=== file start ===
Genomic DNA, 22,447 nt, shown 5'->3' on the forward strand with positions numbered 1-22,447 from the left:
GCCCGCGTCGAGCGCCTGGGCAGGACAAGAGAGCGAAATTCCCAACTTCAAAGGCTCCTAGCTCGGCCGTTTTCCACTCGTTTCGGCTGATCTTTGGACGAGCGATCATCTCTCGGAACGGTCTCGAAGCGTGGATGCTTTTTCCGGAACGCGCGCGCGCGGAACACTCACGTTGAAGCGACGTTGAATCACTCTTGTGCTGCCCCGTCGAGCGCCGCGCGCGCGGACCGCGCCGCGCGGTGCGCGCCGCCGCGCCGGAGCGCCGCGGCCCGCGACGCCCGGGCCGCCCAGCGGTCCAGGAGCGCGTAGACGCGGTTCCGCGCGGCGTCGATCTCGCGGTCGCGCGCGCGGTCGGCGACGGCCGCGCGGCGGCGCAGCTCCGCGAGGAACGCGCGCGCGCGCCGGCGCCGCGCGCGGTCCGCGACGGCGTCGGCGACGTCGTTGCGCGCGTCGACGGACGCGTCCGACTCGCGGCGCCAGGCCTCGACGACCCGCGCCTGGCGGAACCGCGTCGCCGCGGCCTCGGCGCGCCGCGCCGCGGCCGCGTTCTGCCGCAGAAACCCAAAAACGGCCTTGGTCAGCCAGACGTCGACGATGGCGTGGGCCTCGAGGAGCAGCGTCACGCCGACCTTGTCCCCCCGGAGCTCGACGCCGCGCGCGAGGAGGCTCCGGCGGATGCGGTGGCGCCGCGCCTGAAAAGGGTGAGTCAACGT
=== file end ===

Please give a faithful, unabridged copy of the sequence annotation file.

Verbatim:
Genomic DNA, 22,447 nt, shown 5'->3' on the forward strand with positions numbered 1-22,447 from the left:
GCCCGCGTCGAGCGCCTGGGCAGGACAAGAGAGCGAAATTCCCAACTTCAAAGGCTCCTAGCTCGGCCGTTTTCCACTCGTTTCGGCTGATCTTTGGACGAGCGATCATCTCTCGGAACGGTCTCGAAGCGTGGATGCTTTTTCCGGAACGCGCGCGCGCGGAACACTCACGTTGAAGCGACGTTGAATCACTCTTGTGCTGCCCCGTCGAGCGCCGCGCGCGCGGACCGCGCCGCGCGGTGCGCGCCGCCGCGCCGGAGCGCCGCGGCCCGCGACGCCCGGGCCGCCCAGCGGTCCAGGAGCGCGTAGACGCGGTTCCGCGCGGCGTCGATCTCGCGGTCGCGCGCGCGGTCGGCGACGGCCGCGCGGCGGCGCAGCTCCGCGAGGAACGCGCGCGCGCGCCGGCGCCGCGCGCGGTCCGCGACGGCGTCGGCGACGTCGTTGCGCGCGTCGACGGACGCGTCCGACTCGCGGCGCCAGGCCTCGACGACCCGCGCCTGGCGGAACCGCGTCGCCGCGGCCTCGGCGCGCCGCGCCGCGGCCGCGTTCTGCCGCAGAAACCCAAAAACGGCCTTGGTCAGCCAGACGTCGACGATGGCGTGGGCCTCGAGGAGCAGCGTCACGCCGACCTTGTCCCCCCGGAGCTCGACGCCGCGCGCGAGGAGGCTCCGGCGGATGCGGTGGCGCCGCGCCTGAAAAGGGTGAGTCAACGT